Rivals spoil Sun's storage play

IBM, HP and BlueArc fight for the spotlight

DVD it in many colours

Storage vendors were busy across the board this week with a flood of new products arriving on the scene.

Sun Microsystems made one of the more major moves on Tuesday, releasing a pair of new midrange systems and its first product built specifically to manage multivendor gear.

Sun's rivals, however, refused to be left out of the kit refresh and made announcements of their own.

IBM has replaced the FAStT200 storage server with the FAStT600 model, as the company continues to focus on delivering product for small and medium-sized businesses.

IBM reckons the new system has three times faster I/O throughput than its predecessor. The FastT600 takes of 3U of rack space and holds up 14 disk drives or over 2 Tbytes of data. All of the major OSes, including Unix, Linux and Windows are supported.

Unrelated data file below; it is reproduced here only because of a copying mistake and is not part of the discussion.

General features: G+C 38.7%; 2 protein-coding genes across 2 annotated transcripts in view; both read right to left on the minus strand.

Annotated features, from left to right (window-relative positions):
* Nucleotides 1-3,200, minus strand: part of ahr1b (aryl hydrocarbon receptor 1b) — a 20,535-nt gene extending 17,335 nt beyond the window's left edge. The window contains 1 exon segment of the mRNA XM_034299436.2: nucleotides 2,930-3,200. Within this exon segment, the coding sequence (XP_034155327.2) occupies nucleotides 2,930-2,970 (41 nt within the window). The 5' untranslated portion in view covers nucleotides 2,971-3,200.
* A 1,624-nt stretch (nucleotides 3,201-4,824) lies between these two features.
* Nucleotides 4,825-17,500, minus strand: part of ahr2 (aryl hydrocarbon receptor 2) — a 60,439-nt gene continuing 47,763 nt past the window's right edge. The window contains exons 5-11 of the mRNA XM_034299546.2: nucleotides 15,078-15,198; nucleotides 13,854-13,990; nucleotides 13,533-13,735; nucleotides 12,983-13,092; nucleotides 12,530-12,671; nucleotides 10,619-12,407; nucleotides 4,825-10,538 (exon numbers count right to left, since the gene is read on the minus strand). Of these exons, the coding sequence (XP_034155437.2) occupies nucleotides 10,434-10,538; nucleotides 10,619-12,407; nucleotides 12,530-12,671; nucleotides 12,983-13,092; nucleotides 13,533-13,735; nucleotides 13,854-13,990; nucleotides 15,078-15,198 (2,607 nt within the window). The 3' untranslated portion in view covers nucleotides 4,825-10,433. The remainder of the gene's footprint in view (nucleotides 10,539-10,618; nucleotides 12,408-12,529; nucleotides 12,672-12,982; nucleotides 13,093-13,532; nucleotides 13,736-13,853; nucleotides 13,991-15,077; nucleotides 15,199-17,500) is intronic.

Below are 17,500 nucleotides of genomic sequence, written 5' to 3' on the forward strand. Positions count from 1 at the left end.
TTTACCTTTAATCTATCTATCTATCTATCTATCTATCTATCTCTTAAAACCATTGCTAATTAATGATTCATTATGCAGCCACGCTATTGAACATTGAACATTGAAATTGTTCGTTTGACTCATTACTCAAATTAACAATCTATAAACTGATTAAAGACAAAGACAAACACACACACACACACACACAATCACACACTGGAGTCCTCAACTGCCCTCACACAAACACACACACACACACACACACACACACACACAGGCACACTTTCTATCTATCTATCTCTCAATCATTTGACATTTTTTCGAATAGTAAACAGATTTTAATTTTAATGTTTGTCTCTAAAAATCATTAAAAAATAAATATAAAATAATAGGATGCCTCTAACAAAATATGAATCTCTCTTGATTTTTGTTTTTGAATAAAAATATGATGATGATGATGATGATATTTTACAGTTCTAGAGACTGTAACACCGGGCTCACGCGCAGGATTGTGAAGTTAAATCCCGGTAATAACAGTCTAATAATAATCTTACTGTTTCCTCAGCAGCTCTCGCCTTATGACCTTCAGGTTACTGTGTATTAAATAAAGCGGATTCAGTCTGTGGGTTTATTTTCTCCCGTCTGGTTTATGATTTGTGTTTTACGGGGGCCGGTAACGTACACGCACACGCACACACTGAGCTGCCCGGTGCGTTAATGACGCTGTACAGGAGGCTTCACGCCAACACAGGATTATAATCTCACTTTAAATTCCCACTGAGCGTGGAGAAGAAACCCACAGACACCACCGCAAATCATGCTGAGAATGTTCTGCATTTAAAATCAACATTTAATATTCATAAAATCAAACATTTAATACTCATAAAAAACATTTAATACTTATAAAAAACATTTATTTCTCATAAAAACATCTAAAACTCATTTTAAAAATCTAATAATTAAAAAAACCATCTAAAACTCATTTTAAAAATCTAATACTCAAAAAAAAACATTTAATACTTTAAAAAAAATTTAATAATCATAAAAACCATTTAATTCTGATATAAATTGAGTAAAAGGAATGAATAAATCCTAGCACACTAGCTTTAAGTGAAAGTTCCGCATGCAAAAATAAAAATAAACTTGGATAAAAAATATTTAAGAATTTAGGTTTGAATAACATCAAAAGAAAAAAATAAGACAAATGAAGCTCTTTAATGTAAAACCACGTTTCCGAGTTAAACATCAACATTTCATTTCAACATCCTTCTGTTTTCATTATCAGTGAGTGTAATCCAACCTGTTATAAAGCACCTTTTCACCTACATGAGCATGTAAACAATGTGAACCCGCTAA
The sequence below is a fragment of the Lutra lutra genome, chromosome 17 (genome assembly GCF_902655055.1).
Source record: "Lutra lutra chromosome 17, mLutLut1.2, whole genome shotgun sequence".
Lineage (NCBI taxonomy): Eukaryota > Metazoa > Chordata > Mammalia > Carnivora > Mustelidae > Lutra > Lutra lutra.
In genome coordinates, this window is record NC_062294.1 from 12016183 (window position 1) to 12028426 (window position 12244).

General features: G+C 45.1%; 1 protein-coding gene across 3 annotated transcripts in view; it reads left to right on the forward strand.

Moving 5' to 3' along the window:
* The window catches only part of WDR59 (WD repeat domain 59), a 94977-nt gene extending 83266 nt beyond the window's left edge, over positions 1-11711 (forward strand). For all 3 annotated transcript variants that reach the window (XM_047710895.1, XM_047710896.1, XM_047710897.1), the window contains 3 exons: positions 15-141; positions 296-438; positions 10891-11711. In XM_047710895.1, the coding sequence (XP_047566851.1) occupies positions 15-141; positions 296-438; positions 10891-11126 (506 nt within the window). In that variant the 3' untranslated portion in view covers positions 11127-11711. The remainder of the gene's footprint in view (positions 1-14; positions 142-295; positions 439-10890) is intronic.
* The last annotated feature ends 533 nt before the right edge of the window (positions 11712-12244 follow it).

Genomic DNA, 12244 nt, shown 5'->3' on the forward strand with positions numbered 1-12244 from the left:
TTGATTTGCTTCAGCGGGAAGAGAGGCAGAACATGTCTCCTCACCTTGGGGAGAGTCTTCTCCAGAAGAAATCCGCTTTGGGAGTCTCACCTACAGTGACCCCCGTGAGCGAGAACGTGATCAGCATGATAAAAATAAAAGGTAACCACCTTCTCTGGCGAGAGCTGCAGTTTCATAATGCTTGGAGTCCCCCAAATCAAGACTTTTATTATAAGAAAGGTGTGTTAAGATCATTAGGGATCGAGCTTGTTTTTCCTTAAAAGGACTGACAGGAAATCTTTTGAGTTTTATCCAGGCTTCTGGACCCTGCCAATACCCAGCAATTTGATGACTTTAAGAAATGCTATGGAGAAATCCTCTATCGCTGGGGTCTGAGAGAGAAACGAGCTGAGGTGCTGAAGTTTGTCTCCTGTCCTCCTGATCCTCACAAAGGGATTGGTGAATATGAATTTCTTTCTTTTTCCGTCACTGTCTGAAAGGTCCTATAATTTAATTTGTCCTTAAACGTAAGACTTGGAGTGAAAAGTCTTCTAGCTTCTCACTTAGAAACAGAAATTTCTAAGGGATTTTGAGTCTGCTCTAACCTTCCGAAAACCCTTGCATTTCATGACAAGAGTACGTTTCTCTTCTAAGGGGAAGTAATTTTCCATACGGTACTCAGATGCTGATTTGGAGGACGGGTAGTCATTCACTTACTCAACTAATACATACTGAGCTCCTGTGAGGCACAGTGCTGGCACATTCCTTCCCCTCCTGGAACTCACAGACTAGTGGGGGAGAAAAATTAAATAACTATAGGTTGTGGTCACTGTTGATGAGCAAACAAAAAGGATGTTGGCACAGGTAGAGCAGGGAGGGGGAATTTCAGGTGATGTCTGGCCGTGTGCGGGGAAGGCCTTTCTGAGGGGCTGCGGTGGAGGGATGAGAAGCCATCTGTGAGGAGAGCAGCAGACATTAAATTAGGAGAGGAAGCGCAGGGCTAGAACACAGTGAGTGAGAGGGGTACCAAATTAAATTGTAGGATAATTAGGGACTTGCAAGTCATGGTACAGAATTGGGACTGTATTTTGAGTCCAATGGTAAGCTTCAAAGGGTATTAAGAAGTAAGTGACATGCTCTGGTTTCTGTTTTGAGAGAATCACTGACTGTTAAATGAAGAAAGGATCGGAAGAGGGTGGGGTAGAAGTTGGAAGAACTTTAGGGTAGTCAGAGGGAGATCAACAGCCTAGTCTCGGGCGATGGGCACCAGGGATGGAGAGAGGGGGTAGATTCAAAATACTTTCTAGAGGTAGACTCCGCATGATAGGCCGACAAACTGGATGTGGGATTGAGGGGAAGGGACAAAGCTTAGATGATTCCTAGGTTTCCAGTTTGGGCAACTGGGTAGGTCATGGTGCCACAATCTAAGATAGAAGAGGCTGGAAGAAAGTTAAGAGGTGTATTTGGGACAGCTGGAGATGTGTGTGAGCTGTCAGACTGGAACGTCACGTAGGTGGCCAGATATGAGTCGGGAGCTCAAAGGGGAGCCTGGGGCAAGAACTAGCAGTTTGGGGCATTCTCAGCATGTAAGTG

The FAStT600 will start shipping on April 15 at a price of $14,995 without disks.

In late April, IBM will also start selling an Express edition of its Tivoli Storage Resource Manager software aimed at small to medium-sized companies. This product was built to help smaller customers set up capacity planning tasks, client-based storage policies and a central view of the storage systems in a network.

For its part, HP has released a new midrange system as called called the EVA 3000. This system can holds up to 56 drives or 8T bytes of capacity. This new kit fits in between the lower end MSA 1000 system and the 240 drive EVA 5000 box.

The EVA 3000 starts around $63,000 for an entry-level system but can strech up to $150,000 for a larger capacity system.

BlueArc Corp., a relative newcomer on the storage scene, has started to sell ATA drives for its SiliconServer system. The lower cost ATA drives will now be offered alongside current Fibre Channel drives.

BlueArc joins rivals EMC, Network Appliance and Spinnaker as companies that sell ATA drives either as a low cost storage option or as an archiving replacement for tape. ®




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